SS: Um, excuse me, but do you think we can focus more on the samurai please?
JLI: Ok, I get star stuck every once in awhile, I apologize. So what was your time?
SS: 2 hours and 22 minutes.
JLI: Wow, so those guys put 20 minutes into you huh?
SS: Yes, I gave up 20 minutes. And I nearly achived my goal of finishing in the top 10.
JLI: Oh, so what place did you take?
SS: I took 11th place.
JLI: Not bad. Not bad samurai. So where did you give up time?
SS: It's hard to say. Unlike last year, I didn't have any major mishaps. I think more than anything, I simply wasn't as fast as the frontrunners. They were faster up the mountain; they were faster in the transitions; and they were faster on the descents. Of course, they also had super light equipment. But like cycling, it's the engine that matters most.
JLI: Do you think you can get faster?
SS: I think I could definitely get faster if I specifically trained for rando races. My legs felt pretty decent on the uphill. I suffered real bad on the downhill. I wasted some time getting my skins on and off. Of course, I didn't flub up like the guy who forgot his skin in the transition zone or like the guy whose ski fell off his pack and went zooming 1000 vertical feet down the mountain. Incidentally, his ski ran right over my boots. I caught a glimpse of "MX:20," the name of the ski. Isn't that the name of a missile?
JLI: Pardon me, but I'm the interviewer.
JLI: So it sounds like your race went pretty smoothly.
SS: It went pretty well. I feel like I did the best I could. I had a few mishaps that I'd like to avoid in the future.
JLI: Like what?
SS: Well, I crashed three times. Two were really bad. In the two bad crashes I lost my poles and sunglasses and after I slid to a halt had to side step up the mountain to collect my stuff. The other crash was going up hill. I got a cramp, couldn't move my leg, and then kind of did two somersaults down the mountain in slow motion. And then there were the ice moguls at the start of the race. It was hard skinning up those.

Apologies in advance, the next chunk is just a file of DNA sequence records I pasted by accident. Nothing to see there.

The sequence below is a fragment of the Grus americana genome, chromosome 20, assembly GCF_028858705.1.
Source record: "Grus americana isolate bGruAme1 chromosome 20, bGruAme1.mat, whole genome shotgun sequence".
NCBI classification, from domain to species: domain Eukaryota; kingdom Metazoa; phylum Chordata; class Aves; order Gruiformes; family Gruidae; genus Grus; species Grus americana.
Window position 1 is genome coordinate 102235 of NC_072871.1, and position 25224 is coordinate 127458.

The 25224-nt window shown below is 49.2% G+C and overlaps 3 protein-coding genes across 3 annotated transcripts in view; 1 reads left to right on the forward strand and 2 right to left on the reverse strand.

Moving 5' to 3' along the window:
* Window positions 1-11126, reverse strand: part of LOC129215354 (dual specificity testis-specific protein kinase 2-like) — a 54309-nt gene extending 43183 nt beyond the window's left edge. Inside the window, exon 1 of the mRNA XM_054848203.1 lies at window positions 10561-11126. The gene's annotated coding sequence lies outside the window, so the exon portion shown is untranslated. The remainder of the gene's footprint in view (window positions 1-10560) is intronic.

JLI: Why was it so hard to go downhill?
SS: Going downhill was tough mostly because of the snow conditions. I may as well have been skiing on solid rock, bumpy rock. On the decents, I simply tried to stay on my skis, survive, and go as fast as I could. Since the snow was so hard, it was easy to go fast. The control part was the hardest. It felt like someone was hitting my thighs with a baseball bat.
JLI: Ouch. That must have hurt. Did you feel like dropping the F bomb when you crashed?
SS: I'd be lying if I said no. It was frustrating not being able to keep up the speed and was especially frustrating when I hit the deck.
JLI: I notice you're having a bit of difficulty holding up a cup and lifting your right arm.
SS: Yes, I damaged it a bit when I crashed.
JLI: Well at least you're ok. It's getting late and we should retire soon. Let me ask though, do you think you might want to get more into rando racing?
SS: Possibly. I'm looking into getting some super light equipment. It would be kind of cool to contend on a national stage. It's nice because the national stage isn't that big. So I have a better chance of doing well.
JLI: Thanks for the interview samurai. In fairness, I should ask if you have any questions for me.
SS: Actually I do. I notice your hair is getting kind of long. Are you going for the Bruce Lee look?